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Friday, December 05, 2008

The Hugability of Monsters

Playing with our nearly 4 year boy the other day up in the kid's bedroom. For now, they still share it although the day will likely soon come when older sister and younger brother will need their own space. I'll be saddened when this era is over. Their bedroom is an upstairs room in our house with the fun of angled ceilings and dormers and a small door that goes to attic space which I converted to a toy closet. It was our bedroom when we first moved into the house as it is the largest room outside of the living room. It's carpeted now and painted 6 different colors. Yes, I said "six" and that doesn't count white for the trim.

Our first attempt on painting the room was a blend of pale yellow on the multi-faceted ceiling and a pastel purle on two facing walls. Later, we found this little rug our daughter picked out that had rainbow stripes of bold colors. Green, orange, blue, red, purple and yellow. And there you go. The North faciling wall (which has a big dormer in it) is a lime green with the sides of the dormer painted bright orange. The wall you enter the room (west) is bright blue. The South wall is red. The East wall, formerly pale purple had to be upgraded with a more vibrant purple after the other colors overpowered it. The ceiling and various associated slants remain the original yellow. The old ceiling fan had it's blades removed and each of the four painted to match one of the colors of the room. And despite predictions, it doesn't just look like an ugly brown when it is spinning.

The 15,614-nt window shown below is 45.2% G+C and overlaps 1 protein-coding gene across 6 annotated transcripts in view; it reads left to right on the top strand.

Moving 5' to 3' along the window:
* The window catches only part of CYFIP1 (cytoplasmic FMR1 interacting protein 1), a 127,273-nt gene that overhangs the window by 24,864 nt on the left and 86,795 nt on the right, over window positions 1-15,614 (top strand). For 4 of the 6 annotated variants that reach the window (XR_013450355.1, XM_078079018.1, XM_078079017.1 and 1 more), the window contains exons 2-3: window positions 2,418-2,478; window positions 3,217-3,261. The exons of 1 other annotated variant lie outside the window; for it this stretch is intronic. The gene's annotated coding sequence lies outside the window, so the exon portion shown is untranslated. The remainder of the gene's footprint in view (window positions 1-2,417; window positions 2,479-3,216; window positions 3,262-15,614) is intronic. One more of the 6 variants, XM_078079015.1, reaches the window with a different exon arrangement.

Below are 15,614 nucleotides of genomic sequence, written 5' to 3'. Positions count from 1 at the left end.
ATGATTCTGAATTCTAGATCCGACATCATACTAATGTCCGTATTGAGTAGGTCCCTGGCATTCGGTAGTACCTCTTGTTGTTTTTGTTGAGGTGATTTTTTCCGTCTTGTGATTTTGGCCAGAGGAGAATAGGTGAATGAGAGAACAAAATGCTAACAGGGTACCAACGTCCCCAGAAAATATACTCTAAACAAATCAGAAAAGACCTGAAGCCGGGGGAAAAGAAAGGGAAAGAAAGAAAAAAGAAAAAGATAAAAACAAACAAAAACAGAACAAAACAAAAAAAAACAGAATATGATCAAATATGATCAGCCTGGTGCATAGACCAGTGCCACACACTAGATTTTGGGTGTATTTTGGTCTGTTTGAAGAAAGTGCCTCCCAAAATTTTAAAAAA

Currently, the room is draped with sheets tied together and bungied to various door-knobs, furniture and hooks. Mattresses have been cast on the floor and the kids have been sleeping this way for a week. I started the whole thing a week ago. Of course now with an achy back I'm the one who has the hardest time getting in and out of their space to get clothes out of drawers or read books before bedtime or feed the gecko that now shares the room with them.

So I was up there playing with Ben and he was imagining and drawing on a Magna-Doodle. I'm mostly lying around on a mattress trying to play in the least mobile way possible. He draws an adorable "nice monster" on the doodle. The next thing you know, the monster has arrived at the door of the bedroom. I feign fear and scramble to hide in the tent. Ben assures me "It's okay, he's a nice monster" and runs to the door to hug the invisible arrival. As he wanders back across the room after this friendly greeting he adds casually "You can hug him. He's not gooey."

And so I do.

Thursday, December 04, 2008

Flexibility and Pain

The cold is here again. No fun. My right hip joint is becoming an ever more vocal constant companion. Sometimes it enlists my lower back to assist in its campaign. There are days when it feels like the area from my knees to the bottom of my rib cage is slowly hardening like a tree trunk, becoming more fibrous and less flexible with each passing season.

The pain itself isn’t intense, just fairly constant and most definitely tiresome. Kind of like a toothache or if something kept putting pressure on a bad bruise. Muscles tense up to protect the deteriorating joint, and the unbalanced tension puts pressure on my back. It takes conscious effort to bend and twist without messing something up.